A Potential Source of Inventory?
One question that seems to keep popping up lately from home buyers who are frustrated at the lack of inventory in San Carlos is the following: “What about the ‘shadow inventory’ we keep hearing about?” For those of you not familiar with the term “shadow inventory”, it refers to the inventory of foreclosed homes that banks have accumulated since the housing crisis hit, and will someday put back on the market as Real Estate Owned (or, REO) listings. The “shadow” metaphor almost harkens to a horde of homes that are lurking in the shadows, just waiting to be unleashed on the market.
But regardless of what it’s called, shadow inventory has taken on almost a mythical status throughout the bay area. Why? Because of all of the agents and mortgage brokers I have spoken with, nobody seems to be able to confirm nor deny the existence of a shadow inventory. And these are people who should know. It’s almost like a Bigfoot sighting — many think it’s there, but nobody has really ever seen it.
Why a Shadow Inventory Would Exist.
Before we dive into whether a shadow inventory exists or not, it’s important to understand why such an inventory would exist in the first place. When an owner defaults on their mortgage, their home eventually ends up in foreclosure. If the owner doesn’t sell the home ahead of the foreclosure date, and the home then doesn’t sell at auction on the courthouse steps, then the bank inherits an asset that they’d rather not have. So why don’t they just turn around and sell it? The answer to THAT question is the very reason behind the theory of a shadow inventory.
In areas where there is a high rate of foreclosures, the real estate market is still unstable, and very likely still falling. And because the banks want to recover as much of their loss as possible on this newly acquired asset, they may be hesitant to sell this asset in a depressed market. Furthermore, if they own MANY homes in a particular area (think bankrupt subdivisions), they don’t want to flood an area with REO listings. Such a move could be devastating to the home values in an entire neighborhood. So the theory behind the “shadow inventory” is that the banks have a huge bag of goodies, but they’re waiting for the right time to bring them out. (Or, maybe they don’t have them after all?)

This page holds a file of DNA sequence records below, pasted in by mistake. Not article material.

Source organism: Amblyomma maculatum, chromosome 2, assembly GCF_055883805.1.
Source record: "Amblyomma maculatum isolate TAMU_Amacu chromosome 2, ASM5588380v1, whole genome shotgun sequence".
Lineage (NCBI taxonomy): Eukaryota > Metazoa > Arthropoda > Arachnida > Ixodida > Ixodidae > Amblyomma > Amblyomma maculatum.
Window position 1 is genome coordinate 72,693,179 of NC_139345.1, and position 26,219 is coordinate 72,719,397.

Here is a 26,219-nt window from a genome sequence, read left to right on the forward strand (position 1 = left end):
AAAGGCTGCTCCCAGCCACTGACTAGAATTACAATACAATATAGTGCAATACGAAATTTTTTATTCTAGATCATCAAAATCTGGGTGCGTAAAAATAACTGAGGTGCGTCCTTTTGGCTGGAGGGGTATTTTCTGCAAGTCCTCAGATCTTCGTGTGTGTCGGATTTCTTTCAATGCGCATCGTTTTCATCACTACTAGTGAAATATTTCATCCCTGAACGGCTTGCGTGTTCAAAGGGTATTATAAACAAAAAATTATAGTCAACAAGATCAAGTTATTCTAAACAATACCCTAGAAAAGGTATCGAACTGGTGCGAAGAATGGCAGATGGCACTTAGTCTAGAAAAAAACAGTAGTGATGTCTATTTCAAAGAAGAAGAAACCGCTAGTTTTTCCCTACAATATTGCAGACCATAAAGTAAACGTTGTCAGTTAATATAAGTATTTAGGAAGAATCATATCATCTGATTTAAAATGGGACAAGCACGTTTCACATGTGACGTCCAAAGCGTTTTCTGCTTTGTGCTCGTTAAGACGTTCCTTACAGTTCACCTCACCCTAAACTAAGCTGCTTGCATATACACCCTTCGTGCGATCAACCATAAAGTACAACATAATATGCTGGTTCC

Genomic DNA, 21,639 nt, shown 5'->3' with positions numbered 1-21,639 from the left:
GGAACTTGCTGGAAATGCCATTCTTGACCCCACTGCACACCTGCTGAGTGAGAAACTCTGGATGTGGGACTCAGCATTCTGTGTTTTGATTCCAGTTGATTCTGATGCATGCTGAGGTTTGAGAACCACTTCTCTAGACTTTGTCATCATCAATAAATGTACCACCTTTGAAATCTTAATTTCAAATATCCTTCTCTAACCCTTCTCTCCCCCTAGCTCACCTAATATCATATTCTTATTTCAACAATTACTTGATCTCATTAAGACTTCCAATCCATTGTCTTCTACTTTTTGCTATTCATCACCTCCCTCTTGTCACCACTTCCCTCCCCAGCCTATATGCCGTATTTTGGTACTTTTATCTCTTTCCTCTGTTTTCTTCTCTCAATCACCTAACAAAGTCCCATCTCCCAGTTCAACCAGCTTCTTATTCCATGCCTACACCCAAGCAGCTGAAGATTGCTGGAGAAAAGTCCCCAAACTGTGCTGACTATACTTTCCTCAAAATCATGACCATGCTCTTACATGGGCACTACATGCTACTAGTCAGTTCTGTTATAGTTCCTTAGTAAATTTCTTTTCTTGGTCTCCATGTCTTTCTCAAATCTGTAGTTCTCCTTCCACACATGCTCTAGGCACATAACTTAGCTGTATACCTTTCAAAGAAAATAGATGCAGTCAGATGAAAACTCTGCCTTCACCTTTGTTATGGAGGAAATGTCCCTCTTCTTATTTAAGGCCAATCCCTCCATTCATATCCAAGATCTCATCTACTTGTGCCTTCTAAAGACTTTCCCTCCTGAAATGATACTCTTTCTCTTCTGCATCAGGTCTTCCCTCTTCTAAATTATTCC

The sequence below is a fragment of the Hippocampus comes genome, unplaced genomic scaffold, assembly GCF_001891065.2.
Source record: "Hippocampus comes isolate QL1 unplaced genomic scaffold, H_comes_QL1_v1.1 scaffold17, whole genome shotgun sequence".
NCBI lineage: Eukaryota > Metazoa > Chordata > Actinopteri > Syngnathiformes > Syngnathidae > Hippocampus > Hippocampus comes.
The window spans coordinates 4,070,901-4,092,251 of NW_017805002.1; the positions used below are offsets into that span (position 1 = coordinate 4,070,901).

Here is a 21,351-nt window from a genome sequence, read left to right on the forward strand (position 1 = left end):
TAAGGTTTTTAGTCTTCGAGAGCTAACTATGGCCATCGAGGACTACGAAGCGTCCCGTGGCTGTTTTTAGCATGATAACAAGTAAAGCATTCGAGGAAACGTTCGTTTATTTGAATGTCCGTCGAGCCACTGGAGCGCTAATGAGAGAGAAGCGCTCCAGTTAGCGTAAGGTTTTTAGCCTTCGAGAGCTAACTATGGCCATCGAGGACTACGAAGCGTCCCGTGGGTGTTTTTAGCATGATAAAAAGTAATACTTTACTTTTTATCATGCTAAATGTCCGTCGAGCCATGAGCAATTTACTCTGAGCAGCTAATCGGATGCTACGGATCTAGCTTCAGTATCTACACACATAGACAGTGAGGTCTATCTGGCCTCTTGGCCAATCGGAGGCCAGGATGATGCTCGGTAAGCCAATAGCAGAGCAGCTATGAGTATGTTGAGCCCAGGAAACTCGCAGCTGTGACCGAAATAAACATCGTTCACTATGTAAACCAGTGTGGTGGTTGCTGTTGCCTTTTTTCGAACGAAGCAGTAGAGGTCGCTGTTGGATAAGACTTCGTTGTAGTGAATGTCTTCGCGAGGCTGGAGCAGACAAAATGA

Why There’s Likely Not One in San Carlos.
Carrying this line of reasoning over to the City of Good Living (and stable home prices), would a bank benefit by sitting on a foreclosed San Carlos home? No, and here’s why:
- There aren’t that many foreclosed homes. According to the tax records I checked this morning, there are approximately 22 single-family residences in some state of pre-foreclosure in San Carlos. Sounds like a significant number, but most of these 22 will NOT make it all the way to foreclosure. Why? First, a percentage of these 22 homes are already part of the 40 homes that are for sale right now in San Carlos, so one can assume they’ll sell before they are foreclosed. Second, the database of those 22 isn’t that accurate — some of these homes have already been removed from the list via a sale or a recission of the default notice. And finally, some distressed owners will find a way to catch up with their past due mortgage before it hits the market. So the end result is that a very small percentage of these 22 homes will end up in the bank’s lap.
- Market Stability. San Carlos isn’t like Modesto. Values have remained relatively stable here throughout the housing crisis, and well-priced homes still sell quickly, regardless of whether it’s an REO or a straight-up home sale. So there’s little risk in putting a foreclosed home right back on the market. Case in point: 405 Pearl Avenue. According to the tax records, this home went to foreclosure in mid-October of 2010. By late-November, the bank already had it on the market as an REO listing, where it sold only 17 days later.
So there’s really no motivation for the banks to keep a back pocket of inventory in a market like what we have grown accustomed to in San Carlos.
There will indeed be more inventory coming available in the coming months in San Carlos – – but I don’t believe it will come from any kind of “shadow inventory”. The market dynamics don’t justify the existence of such a beast, and nobody I have spoken with has seen such an inventory. So, much like the Loch Ness Monster, Sasquatch, and the Easter Bunny… I won’t believe it until I see it.
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